The manufacture of large wind turbine blades places many challenges on composites suppliers.
The manufacture of large wind turbine blades places many challenges on composites suppliers.

One processing practice which could radically improve blade quality while shortening process cycle times is automated components deposition. Today, building a blade with vacuum assisted resin transfer moulding (VARTM) is still a relatively time-intensive and somewhat error-prone process. Workers must first lay out all of the dry components in the mould, positioning fibre in various thicknesses at different places. Because people are involved, there is the potential for misalignments and wrinkles. These can compromise the integrity of the final composite product.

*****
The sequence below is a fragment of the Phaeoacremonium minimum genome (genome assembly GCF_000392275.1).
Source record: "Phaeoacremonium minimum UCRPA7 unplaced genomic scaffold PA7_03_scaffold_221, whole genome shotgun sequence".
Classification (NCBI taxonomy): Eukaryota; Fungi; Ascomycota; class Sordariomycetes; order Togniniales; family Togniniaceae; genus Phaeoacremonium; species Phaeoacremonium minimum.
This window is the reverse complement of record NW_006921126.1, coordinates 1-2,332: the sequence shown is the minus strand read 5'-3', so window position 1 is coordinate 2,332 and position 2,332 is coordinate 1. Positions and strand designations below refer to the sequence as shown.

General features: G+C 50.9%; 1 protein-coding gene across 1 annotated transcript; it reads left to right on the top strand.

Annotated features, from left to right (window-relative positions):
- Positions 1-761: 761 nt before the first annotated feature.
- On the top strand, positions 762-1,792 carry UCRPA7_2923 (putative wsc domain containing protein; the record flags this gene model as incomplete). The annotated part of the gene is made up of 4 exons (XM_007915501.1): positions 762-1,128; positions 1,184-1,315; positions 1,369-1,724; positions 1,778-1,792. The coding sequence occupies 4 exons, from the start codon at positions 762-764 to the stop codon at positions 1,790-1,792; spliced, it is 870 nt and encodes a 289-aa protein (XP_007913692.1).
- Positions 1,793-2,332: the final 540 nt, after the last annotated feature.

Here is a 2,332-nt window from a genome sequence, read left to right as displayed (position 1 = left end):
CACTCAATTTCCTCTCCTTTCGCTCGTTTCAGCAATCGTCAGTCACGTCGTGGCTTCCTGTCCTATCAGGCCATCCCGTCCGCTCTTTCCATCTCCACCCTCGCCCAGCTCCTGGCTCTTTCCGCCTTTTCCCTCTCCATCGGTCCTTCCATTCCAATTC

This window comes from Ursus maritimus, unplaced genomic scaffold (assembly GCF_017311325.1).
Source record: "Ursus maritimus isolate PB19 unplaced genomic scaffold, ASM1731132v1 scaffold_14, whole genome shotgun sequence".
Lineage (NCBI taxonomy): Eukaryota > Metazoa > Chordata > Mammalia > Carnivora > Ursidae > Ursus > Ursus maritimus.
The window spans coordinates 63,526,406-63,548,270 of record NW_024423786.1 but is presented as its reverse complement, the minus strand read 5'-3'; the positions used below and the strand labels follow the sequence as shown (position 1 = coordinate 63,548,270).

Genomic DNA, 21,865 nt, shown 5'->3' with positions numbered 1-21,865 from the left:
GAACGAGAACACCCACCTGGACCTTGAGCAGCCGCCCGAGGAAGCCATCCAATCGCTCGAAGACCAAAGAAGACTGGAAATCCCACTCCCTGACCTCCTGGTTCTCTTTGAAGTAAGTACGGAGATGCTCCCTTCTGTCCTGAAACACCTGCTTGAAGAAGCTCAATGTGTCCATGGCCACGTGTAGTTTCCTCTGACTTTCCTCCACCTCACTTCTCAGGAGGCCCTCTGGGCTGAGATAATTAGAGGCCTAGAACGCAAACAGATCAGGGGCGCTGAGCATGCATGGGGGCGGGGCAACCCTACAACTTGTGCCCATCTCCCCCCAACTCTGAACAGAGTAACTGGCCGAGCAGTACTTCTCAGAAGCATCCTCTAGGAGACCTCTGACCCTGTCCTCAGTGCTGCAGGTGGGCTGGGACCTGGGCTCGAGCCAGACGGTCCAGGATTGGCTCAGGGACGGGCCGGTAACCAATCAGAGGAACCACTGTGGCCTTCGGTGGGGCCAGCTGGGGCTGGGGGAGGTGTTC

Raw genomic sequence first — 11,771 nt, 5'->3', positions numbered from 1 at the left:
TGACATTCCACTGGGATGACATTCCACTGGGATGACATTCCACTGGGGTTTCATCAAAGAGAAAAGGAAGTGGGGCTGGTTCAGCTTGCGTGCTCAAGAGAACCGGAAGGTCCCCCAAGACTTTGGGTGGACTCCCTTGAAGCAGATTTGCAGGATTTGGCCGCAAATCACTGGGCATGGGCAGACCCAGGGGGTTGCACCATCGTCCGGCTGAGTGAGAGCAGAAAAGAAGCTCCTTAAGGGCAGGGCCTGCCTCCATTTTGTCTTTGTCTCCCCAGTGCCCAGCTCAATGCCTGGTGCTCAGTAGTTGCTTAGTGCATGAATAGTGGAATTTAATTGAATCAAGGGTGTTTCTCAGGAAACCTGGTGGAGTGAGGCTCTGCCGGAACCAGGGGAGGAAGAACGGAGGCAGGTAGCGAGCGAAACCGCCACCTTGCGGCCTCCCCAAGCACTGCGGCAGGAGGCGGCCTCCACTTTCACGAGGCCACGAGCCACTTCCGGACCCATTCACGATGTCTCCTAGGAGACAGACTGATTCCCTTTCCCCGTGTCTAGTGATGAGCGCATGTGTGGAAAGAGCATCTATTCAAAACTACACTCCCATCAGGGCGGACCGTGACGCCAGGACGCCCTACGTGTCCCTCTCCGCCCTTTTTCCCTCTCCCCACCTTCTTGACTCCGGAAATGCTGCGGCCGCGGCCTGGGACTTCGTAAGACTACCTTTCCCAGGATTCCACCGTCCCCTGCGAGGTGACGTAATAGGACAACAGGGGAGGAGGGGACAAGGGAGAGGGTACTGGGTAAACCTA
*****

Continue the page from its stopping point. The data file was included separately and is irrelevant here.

With automated components deposition, the fibre would be placed mechanically and monitored electronically, so that any necessary corrections could be made prior to the infusion process. This would make for much more predictable and repeatable parts. Increases in quality control would also allow for more complex blade designs.

Another area of material technology which shows real promise is the introduction of unique optimised resin systems for each of the blade’s primary components. In the past, the industry has had a 'one size fits all' approach to resin systems, which has required some compromises. As blades become bigger, and the performance of each part is examined more closely, blade designers and manufacturers will likely start to look at the weight, processibility and mechanical properties of each in isolation – and choose resin systems appropriately.

 


This article is an extract from the feature Big challenges: the role of resin in wind turbine rotor blade development, which was published in the January/February 2010 issue of Reinforced Plastics magazine. Read the complete feature here.